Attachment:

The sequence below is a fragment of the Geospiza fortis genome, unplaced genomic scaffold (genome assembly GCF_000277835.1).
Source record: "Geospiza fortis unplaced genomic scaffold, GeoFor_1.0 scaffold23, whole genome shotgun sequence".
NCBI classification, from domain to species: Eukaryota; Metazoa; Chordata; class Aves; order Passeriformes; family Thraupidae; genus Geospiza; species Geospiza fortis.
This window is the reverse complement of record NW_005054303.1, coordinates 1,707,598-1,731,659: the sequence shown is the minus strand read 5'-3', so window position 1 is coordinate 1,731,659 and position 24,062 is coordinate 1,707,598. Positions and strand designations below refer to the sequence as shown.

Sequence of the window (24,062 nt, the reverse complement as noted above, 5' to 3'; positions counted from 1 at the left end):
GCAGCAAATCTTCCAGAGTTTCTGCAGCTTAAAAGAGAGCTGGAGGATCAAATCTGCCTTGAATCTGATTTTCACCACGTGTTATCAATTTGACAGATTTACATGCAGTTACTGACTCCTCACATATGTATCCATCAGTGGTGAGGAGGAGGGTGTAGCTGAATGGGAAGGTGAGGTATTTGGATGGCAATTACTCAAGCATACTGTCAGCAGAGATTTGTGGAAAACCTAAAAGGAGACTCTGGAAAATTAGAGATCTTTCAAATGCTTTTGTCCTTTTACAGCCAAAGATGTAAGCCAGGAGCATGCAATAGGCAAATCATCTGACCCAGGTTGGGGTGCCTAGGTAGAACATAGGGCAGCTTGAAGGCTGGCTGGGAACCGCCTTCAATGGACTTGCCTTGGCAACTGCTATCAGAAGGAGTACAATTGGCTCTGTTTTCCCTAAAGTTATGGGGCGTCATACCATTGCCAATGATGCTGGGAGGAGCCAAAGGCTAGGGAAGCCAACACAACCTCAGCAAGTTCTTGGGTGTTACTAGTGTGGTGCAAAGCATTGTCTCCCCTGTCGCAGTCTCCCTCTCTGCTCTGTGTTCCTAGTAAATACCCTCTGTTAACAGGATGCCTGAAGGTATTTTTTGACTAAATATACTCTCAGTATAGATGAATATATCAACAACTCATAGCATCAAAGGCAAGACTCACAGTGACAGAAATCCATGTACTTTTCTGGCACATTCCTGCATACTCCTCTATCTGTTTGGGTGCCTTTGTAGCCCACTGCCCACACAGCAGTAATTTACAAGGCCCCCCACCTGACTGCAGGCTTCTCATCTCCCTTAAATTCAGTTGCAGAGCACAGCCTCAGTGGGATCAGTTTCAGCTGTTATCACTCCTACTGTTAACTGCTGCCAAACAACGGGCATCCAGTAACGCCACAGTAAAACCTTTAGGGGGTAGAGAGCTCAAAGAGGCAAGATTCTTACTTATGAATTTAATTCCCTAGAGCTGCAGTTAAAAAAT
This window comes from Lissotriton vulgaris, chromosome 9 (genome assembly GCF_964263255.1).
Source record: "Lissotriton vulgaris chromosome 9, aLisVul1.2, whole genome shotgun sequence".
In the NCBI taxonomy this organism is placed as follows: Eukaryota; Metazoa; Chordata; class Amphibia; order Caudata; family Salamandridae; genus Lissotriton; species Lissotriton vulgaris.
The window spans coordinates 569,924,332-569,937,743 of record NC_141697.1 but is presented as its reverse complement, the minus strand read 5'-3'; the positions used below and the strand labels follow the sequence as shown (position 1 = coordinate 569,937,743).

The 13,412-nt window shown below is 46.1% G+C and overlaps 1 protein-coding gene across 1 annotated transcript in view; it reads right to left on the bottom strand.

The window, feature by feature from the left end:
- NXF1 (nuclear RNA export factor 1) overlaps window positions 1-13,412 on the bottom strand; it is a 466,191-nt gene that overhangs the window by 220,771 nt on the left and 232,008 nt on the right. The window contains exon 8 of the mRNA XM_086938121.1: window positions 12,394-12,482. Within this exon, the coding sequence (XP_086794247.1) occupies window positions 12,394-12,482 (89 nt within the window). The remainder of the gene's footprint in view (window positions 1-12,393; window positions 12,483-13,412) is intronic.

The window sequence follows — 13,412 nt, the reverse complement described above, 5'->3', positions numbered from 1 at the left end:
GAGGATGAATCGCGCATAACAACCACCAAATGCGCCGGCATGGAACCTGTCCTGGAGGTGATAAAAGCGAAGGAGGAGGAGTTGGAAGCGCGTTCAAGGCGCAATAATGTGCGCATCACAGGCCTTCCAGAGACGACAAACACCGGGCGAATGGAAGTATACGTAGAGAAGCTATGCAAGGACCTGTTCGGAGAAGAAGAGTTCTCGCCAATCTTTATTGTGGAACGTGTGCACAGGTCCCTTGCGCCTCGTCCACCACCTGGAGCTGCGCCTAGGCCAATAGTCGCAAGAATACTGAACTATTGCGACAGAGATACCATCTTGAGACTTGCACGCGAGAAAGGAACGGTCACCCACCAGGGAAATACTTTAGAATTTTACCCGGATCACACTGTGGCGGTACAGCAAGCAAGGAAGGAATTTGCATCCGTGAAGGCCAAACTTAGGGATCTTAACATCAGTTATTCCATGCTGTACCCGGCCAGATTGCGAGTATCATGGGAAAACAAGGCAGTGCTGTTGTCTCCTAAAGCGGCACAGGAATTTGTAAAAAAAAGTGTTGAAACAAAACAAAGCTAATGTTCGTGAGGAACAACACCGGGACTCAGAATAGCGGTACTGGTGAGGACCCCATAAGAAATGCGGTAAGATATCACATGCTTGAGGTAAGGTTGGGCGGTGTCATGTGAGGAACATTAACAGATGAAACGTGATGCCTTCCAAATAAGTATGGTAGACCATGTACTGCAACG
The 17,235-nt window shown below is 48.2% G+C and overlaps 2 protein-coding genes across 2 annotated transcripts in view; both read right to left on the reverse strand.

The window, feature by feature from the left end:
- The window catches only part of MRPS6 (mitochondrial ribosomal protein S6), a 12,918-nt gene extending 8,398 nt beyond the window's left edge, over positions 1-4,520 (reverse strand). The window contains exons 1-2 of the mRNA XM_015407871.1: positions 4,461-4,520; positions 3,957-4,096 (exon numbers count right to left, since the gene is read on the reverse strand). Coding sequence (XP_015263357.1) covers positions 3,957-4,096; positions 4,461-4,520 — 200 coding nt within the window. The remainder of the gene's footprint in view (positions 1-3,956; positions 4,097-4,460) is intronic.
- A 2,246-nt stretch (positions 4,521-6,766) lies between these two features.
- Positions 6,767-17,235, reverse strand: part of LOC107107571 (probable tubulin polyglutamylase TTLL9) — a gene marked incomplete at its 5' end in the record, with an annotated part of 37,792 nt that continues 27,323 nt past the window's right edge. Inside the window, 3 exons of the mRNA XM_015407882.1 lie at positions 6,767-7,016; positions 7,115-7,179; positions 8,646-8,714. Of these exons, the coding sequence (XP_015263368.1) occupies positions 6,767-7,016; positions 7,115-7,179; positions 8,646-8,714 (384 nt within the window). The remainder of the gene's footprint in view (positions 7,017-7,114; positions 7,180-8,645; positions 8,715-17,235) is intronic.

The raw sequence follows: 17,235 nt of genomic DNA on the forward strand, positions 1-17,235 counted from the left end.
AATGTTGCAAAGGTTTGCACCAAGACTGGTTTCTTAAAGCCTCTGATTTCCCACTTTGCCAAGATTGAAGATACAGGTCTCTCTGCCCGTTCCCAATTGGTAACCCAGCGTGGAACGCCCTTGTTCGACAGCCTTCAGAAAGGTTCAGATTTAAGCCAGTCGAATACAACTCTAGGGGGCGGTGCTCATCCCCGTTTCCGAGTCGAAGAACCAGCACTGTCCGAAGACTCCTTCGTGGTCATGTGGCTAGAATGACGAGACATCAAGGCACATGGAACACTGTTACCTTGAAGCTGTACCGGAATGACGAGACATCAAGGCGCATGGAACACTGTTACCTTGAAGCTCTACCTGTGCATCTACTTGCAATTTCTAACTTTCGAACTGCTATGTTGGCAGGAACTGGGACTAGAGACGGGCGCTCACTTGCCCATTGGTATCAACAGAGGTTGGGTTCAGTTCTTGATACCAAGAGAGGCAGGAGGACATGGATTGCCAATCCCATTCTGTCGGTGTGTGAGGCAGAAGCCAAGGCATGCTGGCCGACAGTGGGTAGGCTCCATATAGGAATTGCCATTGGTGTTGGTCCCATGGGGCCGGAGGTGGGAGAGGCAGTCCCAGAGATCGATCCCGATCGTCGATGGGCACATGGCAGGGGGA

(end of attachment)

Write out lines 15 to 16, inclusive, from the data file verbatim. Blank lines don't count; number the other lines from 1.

GAGGATGAATCGCGCATAACAACCACCAAATGCGCCGGCATGGAACCTGTCCTGGAGGTGATAAAAGCGAAGGAGGAGGAGTTGGAAGCGCGTTCAAGGCGCAATAATGTGCGCATCACAGGCCTTCCAGAGACGACAAACACCGGGCGAATGGAAGTATACGTAGAGAAGCTATGCAAGGACCTGTTCGGAGAAGAAGAGTTCTCGCCAATCTTTATTGTGGAACGTGTGCACAGGTCCCTTGCGCCTCGTCCACCACCTGGAGCTGCGCCTAGGCCAATAGTCGCAAGAATACTGAACTATTGCGACAGAGATACCATCTTGAGACTTGCACGCGAGAAAGGAACGGTCACCCACCAGGGAAATACTTTAGAATTTTACCCGGATCACACTGTGGCGGTACAGCAAGCAAGGAAGGAATTTGCATCCGTGAAGGCCAAACTTAGGGATCTTAACATCAGTTATTCCATGCTGTACCCGGCCAGATTGCGAGTATCATGGGAAAACAAGGCAGTGCTGTTGTCTCCTAAAGCGGCACAGGAATTTGTAAAAAAAAGTGTTGAAACAAAACAAAGCTAATGTTCGTGAGGAACAACACCGGGACTCAGAATAGCGGTACTGGTGAGGACCCCATAAGAAATGCGGTAAGATATCACATGCTTGAGGTAAGGTTGGGCGGTGTCATGTGAGGAACATTAACAGATGAAACGTGATGCCTTCCAAATAAGTATGGTAGACCATGTACTGCAACG
The 17,235-nt window shown below is 48.2% G+C and overlaps 2 protein-coding genes across 2 annotated transcripts in view; both read right to left on the reverse strand.